On Sunday, October 3, quite suddenly, the Rev. C. E. Barton, Rector of Rousdon and Comb Pyne, near Lyme Regis, passed away, aged 39. The preacher's book in the church vestry records that no services were held that day. That morning the unpreached sermon notes lay on his study table with the pen beside them, as the pastor had left them the evening before. There had been no reason to anticipate any break in the Sunday's duties, but at noon, before the physician had time to summon the surgeon to his aid, "he was not, for God took him." The short sixteen years of Cecil Barton's working life were rich in their service for God. After Cambridge days, at Trinity Hall and Ridley Hall, he followed the missionary footsteps of his father, the late Rev. John Barton, joining the C.M.S. Punjab Mission in 1893. Five years later he was transferred to Srinagar, Kashmir, where he worked till 1905, when impaired health and the problem of a home for his four children made it clear that, for a time at all events, his work lay elsewhere. He had married in 1896 Esther Mary Broadbent, only daughter of Colonel Broadbent, C.B., of the Royal Engineers, and niece of the. late Sir William Broadbent.

The year after his return from India, Sir Wilfrid Peek presented him to the rectory of Rousdon, to which was subsequently added the cure of the adjoining small parish of Comb Pyne. It is a lovely spot, perched high above Lyme Regis, where the glint of the sun upon the Channel waves is reflected on the yellow Dorset cliffs and the ruddy headlands of the Devon coast. Here the country folk had come to love their kindly Rector, who made the souls and bodies of his parishioners his constant care; it falls to few to win their way so quickly to the, hearts of their people. In three and a half years he had drawn almost every parishioner to attend the services, having first of all thoroughly repaired and beautified the ancient church of Comb Pyne. The first Sunday he officiated there less than a dozen people were present; the last Sunday there were 150. At Rousdon, with a very small population, there was all the organisation that might be found in a large town parish, and besides his parochial work his influence extended through the diocese. He frequently preached for the C.M.S.; he was on the Diocesan Mission staff, and gave earnest addresses in many parishes during Lent and Advent, and in preparation for the Pan-Anglican Congress. The Ruridecanal Chapter showed its appreciation of his work by electing him a short time ago as one of their representatives at the Diocesan Conference. He was also Secretary for Religious Teaching in the Day Schools. Firm on the ground of his own Evangelical convictions, a broad mind and sympathetic heart made him a persona grata with his clerical brethren, one of whom remarks that, though he did not always agree with him, he invariably felt that "he was one of the ablest and most enlightened members of the Ruridecanal Chapter. His courteous and chivalrous bearing disarmed all opposition." Another adds: "His great power of sympathy enabled him to look at things equally clearly from the standpoint of the poor and ignorant and of his squire; this, I think, was the secret of his influence. When he met me on the 25th at the station he said : 'I have been talking to one of my farmers about the price of wool. I am getting learned in all these things; it gives one points of contact.' Though a small thing, it seems to me to touch the keynote of his life. His unusual musical gifts, his charm of manner and conversation gave him 'points of contact' with many others. He published one charming song, 'Last Year's Leaves,' ' A Child's Lullaby,' and composed many chants and hymn tunes. Last year he also, in conjunction with the Rector of Lambeth, produced the 'Handy Atlas to Church and Empire,' and he was deep in the preparation of his father's memoir when thus suddenly summoned to rejoin him in Paradise. He seemed to us just one of those whom his home, his parish, and our Church could least afford to lose; but 'some day we shall understand of what this end was the beginning.'"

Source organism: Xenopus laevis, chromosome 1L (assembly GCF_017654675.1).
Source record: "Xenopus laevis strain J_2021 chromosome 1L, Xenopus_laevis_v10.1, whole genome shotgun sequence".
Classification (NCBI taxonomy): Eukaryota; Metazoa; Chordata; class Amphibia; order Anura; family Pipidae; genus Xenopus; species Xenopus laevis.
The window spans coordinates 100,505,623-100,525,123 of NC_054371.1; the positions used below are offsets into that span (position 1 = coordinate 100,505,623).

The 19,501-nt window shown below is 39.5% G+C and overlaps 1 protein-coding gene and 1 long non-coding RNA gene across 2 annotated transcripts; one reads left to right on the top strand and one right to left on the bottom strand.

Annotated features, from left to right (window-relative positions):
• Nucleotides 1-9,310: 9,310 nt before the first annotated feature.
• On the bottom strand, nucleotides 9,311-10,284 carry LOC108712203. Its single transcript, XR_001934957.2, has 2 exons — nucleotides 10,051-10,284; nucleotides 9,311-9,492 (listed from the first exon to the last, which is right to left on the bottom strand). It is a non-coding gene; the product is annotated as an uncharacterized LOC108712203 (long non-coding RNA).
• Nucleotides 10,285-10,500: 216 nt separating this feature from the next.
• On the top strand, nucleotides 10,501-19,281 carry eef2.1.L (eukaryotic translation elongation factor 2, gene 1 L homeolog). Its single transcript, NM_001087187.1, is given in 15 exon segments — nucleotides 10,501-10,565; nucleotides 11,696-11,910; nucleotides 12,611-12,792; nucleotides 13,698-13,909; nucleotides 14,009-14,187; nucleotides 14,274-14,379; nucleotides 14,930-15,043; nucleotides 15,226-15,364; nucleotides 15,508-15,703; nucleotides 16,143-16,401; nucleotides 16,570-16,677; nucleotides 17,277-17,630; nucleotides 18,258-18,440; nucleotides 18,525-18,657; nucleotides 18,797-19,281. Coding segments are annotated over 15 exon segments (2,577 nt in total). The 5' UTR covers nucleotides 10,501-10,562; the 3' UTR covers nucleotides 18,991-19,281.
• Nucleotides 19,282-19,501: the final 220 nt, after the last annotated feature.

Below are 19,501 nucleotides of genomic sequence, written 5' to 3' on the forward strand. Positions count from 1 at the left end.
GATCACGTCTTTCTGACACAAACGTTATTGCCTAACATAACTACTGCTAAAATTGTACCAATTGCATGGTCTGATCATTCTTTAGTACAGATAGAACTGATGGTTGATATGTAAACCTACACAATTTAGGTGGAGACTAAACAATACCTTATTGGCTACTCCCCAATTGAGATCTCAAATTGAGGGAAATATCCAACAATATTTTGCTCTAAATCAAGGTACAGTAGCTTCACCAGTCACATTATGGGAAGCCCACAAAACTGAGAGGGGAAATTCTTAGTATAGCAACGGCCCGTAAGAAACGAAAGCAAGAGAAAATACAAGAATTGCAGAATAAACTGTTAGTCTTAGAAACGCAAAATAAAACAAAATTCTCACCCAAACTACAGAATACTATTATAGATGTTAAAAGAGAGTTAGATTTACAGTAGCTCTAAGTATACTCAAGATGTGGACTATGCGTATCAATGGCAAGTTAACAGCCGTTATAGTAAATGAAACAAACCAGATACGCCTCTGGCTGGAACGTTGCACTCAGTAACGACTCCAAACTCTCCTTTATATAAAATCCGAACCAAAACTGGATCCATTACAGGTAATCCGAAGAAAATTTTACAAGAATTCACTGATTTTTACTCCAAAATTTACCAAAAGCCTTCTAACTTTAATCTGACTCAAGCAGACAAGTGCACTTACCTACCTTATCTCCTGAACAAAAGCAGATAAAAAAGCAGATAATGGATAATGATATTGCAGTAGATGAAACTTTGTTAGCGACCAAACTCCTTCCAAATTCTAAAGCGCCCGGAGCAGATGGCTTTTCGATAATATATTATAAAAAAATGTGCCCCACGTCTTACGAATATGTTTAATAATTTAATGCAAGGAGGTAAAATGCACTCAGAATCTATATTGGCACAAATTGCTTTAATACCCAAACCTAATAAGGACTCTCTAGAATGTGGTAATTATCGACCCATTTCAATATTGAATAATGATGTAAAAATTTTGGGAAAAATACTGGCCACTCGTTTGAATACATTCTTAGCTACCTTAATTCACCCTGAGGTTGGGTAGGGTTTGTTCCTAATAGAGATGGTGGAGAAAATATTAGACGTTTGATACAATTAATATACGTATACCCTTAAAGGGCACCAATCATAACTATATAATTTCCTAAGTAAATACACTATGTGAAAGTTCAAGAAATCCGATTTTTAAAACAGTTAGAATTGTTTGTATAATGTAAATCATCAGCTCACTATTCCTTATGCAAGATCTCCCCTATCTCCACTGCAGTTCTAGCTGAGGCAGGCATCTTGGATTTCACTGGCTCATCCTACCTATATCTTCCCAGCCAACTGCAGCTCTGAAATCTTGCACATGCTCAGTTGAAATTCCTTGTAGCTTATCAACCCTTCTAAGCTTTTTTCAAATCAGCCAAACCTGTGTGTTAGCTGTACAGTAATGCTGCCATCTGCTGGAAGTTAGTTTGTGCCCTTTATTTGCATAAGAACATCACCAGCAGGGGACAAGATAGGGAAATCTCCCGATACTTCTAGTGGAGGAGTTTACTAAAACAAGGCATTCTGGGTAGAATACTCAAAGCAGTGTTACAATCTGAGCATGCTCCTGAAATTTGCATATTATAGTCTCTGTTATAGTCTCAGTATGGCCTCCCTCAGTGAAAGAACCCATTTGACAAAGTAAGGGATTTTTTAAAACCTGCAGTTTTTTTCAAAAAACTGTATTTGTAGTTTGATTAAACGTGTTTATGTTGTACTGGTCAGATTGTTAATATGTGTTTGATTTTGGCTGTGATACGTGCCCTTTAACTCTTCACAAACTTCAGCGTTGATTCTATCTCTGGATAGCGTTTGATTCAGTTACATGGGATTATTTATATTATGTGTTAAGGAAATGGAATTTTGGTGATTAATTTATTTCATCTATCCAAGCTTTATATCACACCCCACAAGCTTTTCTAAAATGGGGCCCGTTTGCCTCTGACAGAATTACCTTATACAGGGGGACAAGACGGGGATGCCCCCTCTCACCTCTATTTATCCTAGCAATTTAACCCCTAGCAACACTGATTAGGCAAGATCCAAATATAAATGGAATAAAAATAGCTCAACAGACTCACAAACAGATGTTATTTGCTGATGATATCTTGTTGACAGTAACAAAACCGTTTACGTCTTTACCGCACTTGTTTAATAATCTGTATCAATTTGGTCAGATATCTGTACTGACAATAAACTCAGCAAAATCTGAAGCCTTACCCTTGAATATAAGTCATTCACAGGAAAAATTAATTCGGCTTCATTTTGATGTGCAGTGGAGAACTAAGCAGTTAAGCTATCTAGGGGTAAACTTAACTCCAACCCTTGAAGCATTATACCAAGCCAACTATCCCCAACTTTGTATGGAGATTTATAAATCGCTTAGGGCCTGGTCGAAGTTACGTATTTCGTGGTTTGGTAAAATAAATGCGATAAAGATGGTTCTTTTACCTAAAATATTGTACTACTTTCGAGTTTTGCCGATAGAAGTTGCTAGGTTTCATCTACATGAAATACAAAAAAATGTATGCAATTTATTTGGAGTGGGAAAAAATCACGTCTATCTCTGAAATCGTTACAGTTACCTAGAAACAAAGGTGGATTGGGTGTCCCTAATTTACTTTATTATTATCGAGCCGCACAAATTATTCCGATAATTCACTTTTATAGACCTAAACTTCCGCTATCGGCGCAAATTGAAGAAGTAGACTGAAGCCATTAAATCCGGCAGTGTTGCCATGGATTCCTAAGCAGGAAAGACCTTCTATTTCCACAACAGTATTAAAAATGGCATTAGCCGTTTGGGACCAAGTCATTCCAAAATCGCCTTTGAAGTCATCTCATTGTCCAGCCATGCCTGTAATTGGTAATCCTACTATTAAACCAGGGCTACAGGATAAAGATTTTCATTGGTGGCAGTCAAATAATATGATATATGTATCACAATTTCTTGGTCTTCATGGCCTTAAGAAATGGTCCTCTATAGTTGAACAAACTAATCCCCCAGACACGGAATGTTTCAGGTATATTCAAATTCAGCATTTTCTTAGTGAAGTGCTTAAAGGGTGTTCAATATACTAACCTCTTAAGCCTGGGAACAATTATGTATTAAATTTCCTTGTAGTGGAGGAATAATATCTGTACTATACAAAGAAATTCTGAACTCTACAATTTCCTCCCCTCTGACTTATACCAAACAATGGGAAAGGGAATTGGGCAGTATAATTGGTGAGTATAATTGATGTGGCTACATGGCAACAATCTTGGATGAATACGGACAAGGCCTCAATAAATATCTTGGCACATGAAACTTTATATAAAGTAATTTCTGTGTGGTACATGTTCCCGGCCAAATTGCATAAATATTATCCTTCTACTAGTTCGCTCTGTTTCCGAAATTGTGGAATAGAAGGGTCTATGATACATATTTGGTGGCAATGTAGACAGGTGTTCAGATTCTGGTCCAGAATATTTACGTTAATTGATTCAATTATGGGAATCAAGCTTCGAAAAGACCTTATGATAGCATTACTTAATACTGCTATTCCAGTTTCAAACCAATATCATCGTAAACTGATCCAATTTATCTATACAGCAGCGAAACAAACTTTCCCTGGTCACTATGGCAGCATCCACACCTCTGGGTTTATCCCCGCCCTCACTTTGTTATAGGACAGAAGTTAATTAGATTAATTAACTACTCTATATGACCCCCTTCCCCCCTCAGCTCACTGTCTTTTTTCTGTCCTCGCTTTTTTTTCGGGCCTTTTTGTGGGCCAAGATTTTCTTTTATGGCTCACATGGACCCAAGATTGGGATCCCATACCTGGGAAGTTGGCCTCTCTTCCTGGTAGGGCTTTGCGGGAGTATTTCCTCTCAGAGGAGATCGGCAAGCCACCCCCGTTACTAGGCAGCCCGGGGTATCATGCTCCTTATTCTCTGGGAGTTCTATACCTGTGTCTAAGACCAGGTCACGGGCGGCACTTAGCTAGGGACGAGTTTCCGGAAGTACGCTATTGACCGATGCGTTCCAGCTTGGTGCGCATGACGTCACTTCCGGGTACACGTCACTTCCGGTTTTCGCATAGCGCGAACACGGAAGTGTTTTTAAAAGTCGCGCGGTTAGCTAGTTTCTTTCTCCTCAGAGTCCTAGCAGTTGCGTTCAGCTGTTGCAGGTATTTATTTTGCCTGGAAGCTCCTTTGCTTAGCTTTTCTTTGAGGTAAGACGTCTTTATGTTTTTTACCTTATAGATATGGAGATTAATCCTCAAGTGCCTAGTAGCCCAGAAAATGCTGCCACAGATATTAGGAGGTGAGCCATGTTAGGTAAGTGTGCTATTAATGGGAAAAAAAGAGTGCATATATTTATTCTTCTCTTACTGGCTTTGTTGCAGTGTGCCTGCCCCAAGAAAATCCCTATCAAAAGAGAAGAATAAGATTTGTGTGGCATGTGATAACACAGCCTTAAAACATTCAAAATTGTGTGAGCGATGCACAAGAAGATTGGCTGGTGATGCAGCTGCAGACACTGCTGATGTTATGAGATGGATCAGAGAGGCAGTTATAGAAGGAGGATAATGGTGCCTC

A. J. S."

Authorship of John Barton: A Memoir

Cecil wrote this book about his father Rev. John Barton of Cambridge (1836-1908), but died before he could see it published.

The foreword, written by Handley Moule, Bishop of Durham, has this to say about Cecil:

“A pathetic interest attaches to the authorship of this book. The missionary son who undertook the biography of the missionary father, his father’s true follower in a wealth of capacities covered with the veil of a strong modesty, and called, unlike his father, to work through his life-day under the burthen of imperfect health, was approaching the end of the work when, at the age of thirty-nine, in his Devonshire parish, a sudden pang betrayed internal mischief, and within a day (October 3rd, 1909) he died. Cecil Barton is dear to my memory, from the time when he was a little boy to the days when he was the capable and earnest missionary in the Punjab and Kashmir, and then, when health compelled him to leave the Eastern field, the model country pastor at Rousdon, near Lyme, He was intellectually alert and strong, a fine and cultivated musician, gentlest of personalities, yet attractive and influential with the type of men found in an English station in India, and equally so with Indian natives and with English villagers. His faith was firm and calm, thought out upon the mental side, deep and tender upon the spiritual. It generated in him not so much inward exhilaration, as a tranquil walk of loving duty. Perhaps no young missionary ever went to his far-off work with less of the romantic motive and more of the dutiful.”


With Esther Broadbent (1873-1959):
  1. Lt. Col. Ted Barton (1897-1971)
  2. Dora Barton (1898-1962)
  3. Joan Barton (1898-1900) - twin of the above
  4. Ronald Barton (1901-1986)
  5. Dr. Douglas Barton (1902-1958)